That’s the end of the speech which was delivered in 1984 by our fortieth president, Ronald Reagan.

And next is the extract of the letter I have written to the NGN – it is titled


The continuing harangue on the “separation of church and state” usually picks up tempo this time of year as various groups and individuals try to take the “Christ” out of Christmas. They go about bashing Christians, they try to turn freedom “OF” religion into freedom “FROM” religion, and they deny the Christians roots of the American Founding. Even grade school principals are getting into the act, barring teachers from giving students historical American documents that contain references to God or Christianity. For example, Reuters reported last week that Steven Williams, a fifth-grade teacher in Cupertino, California, was suing for discrimination, claiming he had been singled out for censorship because he is a Christian. And there seems to be some validity to his claim. Williams has been required to submit all of his lesson plans and supplemental handouts to his principal for approval, and the principal will not permit him to use any materials that contain references to God or Christianity. Among the materials the principal has rejected are George Washington's journal, John Adams' diary, writings by Samuel Adams and William Penn, and the Declaration of Independence (which contains five references to God). How can anyone, especially a school principal, be so daffy as to embrace the idea that the founders intended that we ban the Declaration of Independence from our nation’s classrooms? For the record, there were a few notable patriots who rejected Christianity (Ethan Allen and Thomas Paine come to mind), but to keep that in perspective, we should remember that 52 of the 55 men who worked on the US Constitution were Christians. There is much evidence which confutes the notion that this Republic was not built on a Christian foundation. John Quincy Adams, sixth president of the United States, said: “The highest glory of the American Revolution was this: it connected, in one indissoluble bond, the principles of civil government with the principles of Christianity.” Evidence existed at the State level as well as at the Federal level. At least seven of the State constitutions established some sort of religious test as a qualification for office. Maryland and Massachusetts required “belief in the Christian religion”; South Carolina and Georgia, in “the Protestant New Testament”; Pennsylvania acknowledged “the scriptures of the Old and New Testament to be given by divine inspiration”; and Delaware required a profession of “faith in God the Father, Jesus Christ his only Son, and the Holy Ghost, one God, blessed for evermore.” Certainly , the place of Christianity in our State and Federal government has changed over the years, but let us not be deceived into thinking that a complete disassociation between Christianity and the government was the plan of the Founding Fathers. It was not. But, don’t take my word for it, take it from someone who was there at the time – Patrick Henry – who said, “It cannot be emphasized too strongly or too often that this great nation was founded, not by religionists, but by Christians; not on religions, but on the gospel of Jesus Christ!”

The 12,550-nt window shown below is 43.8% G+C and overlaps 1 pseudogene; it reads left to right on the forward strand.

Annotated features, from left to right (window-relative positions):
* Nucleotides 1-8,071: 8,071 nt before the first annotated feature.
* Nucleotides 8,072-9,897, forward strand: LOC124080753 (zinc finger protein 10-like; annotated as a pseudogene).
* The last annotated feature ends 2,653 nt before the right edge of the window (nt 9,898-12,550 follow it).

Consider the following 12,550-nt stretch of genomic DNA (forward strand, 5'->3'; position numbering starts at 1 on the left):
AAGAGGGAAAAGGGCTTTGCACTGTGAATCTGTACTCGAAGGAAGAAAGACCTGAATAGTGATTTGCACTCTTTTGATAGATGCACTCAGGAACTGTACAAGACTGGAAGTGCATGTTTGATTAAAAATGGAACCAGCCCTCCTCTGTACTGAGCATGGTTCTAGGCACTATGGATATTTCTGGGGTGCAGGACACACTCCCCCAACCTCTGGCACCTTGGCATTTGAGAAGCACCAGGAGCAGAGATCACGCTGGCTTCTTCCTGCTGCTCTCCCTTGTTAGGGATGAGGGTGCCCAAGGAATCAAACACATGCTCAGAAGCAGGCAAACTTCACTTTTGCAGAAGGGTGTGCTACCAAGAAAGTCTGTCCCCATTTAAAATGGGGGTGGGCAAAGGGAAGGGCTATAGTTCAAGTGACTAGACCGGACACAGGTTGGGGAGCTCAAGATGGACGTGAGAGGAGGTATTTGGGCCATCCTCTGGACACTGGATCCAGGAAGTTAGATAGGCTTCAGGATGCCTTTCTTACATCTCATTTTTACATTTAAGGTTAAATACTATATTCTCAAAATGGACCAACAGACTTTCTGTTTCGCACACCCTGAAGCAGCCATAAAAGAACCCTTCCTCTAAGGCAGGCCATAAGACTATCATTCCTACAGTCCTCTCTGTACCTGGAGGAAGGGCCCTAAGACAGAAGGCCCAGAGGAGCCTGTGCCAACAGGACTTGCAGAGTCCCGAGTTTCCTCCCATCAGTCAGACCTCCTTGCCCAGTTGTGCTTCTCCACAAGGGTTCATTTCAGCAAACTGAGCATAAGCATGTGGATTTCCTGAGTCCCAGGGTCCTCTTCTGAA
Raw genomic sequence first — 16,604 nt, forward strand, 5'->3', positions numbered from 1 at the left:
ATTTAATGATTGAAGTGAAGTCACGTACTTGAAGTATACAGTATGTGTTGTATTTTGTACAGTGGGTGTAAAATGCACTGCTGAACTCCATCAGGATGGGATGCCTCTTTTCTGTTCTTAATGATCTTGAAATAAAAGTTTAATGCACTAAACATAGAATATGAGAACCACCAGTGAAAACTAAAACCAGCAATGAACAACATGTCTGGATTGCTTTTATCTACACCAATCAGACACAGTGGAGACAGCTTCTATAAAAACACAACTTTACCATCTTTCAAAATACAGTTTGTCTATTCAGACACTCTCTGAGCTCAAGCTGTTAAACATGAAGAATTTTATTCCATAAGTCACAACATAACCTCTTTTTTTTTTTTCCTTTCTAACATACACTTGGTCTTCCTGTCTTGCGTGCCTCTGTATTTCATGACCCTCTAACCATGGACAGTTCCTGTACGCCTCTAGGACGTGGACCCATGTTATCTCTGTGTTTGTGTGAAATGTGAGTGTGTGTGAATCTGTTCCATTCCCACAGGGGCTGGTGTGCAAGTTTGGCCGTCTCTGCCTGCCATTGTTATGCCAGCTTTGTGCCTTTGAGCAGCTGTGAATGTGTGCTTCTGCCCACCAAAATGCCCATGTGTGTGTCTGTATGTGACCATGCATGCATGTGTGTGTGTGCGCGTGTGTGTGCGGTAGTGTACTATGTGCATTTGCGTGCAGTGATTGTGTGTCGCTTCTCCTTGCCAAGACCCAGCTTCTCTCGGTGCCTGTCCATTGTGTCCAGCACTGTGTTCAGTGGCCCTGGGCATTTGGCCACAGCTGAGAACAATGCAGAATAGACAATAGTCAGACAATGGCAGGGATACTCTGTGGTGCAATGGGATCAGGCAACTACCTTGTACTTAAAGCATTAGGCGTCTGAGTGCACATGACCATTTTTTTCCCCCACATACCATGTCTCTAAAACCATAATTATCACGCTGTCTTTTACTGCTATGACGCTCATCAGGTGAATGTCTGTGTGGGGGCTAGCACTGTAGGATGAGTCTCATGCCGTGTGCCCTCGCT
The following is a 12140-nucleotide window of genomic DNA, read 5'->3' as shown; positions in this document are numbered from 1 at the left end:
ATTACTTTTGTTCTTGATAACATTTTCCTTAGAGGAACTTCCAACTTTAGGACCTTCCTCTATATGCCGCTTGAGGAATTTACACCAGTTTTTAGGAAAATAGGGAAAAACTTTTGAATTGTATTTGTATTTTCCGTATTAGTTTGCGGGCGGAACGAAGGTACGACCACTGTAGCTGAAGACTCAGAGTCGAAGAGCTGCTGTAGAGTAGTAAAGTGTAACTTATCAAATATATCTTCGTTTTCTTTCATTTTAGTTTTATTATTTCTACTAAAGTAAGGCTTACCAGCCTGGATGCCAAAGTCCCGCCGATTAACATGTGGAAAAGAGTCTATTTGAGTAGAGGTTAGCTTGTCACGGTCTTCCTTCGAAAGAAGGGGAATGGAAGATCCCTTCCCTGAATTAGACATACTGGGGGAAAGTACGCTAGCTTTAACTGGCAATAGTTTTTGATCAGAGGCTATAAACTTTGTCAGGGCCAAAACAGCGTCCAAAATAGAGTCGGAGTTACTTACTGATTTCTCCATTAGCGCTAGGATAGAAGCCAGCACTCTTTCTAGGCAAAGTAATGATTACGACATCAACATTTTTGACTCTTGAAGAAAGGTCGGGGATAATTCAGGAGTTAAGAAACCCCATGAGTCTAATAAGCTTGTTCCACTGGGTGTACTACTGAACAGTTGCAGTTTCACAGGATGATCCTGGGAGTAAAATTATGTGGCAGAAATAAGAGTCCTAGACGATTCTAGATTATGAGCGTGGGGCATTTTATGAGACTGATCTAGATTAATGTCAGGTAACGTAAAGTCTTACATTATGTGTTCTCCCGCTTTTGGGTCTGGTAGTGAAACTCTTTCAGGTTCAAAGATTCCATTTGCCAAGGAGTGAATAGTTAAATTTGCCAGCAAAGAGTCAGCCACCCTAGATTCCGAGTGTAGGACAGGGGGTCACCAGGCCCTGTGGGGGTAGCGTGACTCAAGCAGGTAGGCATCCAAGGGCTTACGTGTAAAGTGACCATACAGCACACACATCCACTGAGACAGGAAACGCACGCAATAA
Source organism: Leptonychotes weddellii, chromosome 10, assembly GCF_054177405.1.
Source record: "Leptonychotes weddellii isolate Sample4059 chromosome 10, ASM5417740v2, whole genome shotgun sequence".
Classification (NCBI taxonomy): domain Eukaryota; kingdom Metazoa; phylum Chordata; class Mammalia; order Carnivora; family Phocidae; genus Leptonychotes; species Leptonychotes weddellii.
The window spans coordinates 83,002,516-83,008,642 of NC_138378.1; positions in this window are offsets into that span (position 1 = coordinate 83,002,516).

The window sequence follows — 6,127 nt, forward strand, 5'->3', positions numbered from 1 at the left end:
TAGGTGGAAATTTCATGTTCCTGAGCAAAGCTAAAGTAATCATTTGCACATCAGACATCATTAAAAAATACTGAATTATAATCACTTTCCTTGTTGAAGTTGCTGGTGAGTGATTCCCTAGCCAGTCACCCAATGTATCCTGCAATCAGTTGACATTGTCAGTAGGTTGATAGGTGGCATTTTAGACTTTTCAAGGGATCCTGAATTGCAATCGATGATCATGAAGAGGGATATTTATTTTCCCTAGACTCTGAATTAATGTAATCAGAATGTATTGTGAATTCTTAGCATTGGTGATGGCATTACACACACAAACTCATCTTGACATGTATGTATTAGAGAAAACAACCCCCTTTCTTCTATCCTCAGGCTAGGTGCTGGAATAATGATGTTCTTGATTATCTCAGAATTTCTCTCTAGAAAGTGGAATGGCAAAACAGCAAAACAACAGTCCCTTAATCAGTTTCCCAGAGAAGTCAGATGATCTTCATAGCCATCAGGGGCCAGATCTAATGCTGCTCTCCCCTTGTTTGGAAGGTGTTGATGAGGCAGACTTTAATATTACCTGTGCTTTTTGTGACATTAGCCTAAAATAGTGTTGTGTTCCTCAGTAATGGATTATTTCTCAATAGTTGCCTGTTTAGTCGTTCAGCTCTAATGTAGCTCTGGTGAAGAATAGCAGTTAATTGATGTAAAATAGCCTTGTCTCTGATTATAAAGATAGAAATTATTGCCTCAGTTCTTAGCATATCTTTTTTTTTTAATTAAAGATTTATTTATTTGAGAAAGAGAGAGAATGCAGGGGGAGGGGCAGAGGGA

Finally, begging the forbearance of those of you who are Democrats, Independents or Libertarians (and that includes me), I’d like to close with another quote from Ronald Reagan:

“To those who cite the First Amendment as reason for excluding God from more and more of our institutions everyday; I say: The First Amendment of the Constitution was not written to protect the people of this country from religious values; it was written to protect religious values from government tyranny."

Amen, and God bless America.

Thank you for your attention.